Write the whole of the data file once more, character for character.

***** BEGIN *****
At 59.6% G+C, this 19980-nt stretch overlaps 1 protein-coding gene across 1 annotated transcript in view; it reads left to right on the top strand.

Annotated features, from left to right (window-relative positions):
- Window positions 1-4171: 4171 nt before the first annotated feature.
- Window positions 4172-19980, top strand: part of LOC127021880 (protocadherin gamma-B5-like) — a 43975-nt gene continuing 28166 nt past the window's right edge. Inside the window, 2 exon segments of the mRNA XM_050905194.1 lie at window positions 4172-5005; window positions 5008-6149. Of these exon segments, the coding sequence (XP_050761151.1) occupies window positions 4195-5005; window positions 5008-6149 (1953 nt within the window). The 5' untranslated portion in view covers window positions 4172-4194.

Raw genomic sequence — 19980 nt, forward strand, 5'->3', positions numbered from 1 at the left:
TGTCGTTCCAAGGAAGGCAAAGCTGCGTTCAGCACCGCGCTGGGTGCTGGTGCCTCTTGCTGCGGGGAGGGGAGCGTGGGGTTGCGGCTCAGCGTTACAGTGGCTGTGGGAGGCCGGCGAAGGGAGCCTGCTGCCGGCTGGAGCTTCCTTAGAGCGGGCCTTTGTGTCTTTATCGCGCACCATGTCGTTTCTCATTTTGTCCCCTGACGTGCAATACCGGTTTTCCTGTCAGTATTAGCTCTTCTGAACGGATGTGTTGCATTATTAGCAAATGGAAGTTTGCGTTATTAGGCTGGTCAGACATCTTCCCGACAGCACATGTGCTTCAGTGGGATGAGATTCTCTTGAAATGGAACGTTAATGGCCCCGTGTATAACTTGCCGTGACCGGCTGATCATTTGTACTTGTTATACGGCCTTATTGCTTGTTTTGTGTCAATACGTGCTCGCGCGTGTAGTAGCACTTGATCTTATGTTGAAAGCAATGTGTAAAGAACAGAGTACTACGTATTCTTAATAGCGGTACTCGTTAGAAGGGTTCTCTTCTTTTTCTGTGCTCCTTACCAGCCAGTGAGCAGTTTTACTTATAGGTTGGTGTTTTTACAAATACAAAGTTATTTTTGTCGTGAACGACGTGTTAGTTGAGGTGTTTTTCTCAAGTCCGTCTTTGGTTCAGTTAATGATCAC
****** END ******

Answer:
At 59.6% G+C, this 19980-nt stretch overlaps 1 protein-coding gene across 1 annotated transcript in view; it reads left to right on the top strand.

Annotated features, from left to right (window-relative positions):
- Window positions 1-4171: 4171 nt before the first annotated feature.
- Window positions 4172-19980, top strand: part of LOC127021880 (protocadherin gamma-B5-like) — a 43975-nt gene continuing 28166 nt past the window's right edge. Inside the window, 2 exon segments of the mRNA XM_050905194.1 lie at window positions 4172-5005; window positions 5008-6149. Of these exon segments, the coding sequence (XP_050761151.1) occupies window positions 4195-5005; window positions 5008-6149 (1953 nt within the window). The 5' untranslated portion in view covers window positions 4172-4194.

Raw genomic sequence — 19980 nt, forward strand, 5'->3', positions numbered from 1 at the left:
TGTCGTTCCAAGGAAGGCAAAGCTGCGTTCAGCACCGCGCTGGGTGCTGGTGCCTCTTGCTGCGGGGAGGGGAGCGTGGGGTTGCGGCTCAGCGTTACAGTGGCTGTGGGAGGCCGGCGAAGGGAGCCTGCTGCCGGCTGGAGCTTCCTTAGAGCGGGCCTTTGTGTCTTTATCGCGCACCATGTCGTTTCTCATTTTGTCCCCTGACGTGCAATACCGGTTTTCCTGTCAGTATTAGCTCTTCTGAACGGATGTGTTGCATTATTAGCAAATGGAAGTTTGCGTTATTAGGCTGGTCAGACATCTTCCCGACAGCACATGTGCTTCAGTGGGATGAGATTCTCTTGAAATGGAACGTTAATGGCCCCGTGTATAACTTGCCGTGACCGGCTGATCATTTGTACTTGTTATACGGCCTTATTGCTTGTTTTGTGTCAATACGTGCTCGCGCGTGTAGTAGCACTTGATCTTATGTTGAAAGCAATGTGTAAAGAACAGAGTACTACGTATTCTTAATAGCGGTACTCGTTAGAAGGGTTCTCTTCTTTTTCTGTGCTCCTTACCAGCCAGTGAGCAGTTTTACTTATAGGTTGGTGTTTTTACAAATACAAAGTTATTTTTGTCGTGAACGACGTGTTAGTTGAGGTGTTTTTCTCAAGTCCGTCTTTGGTTCAGTTAATGATCAC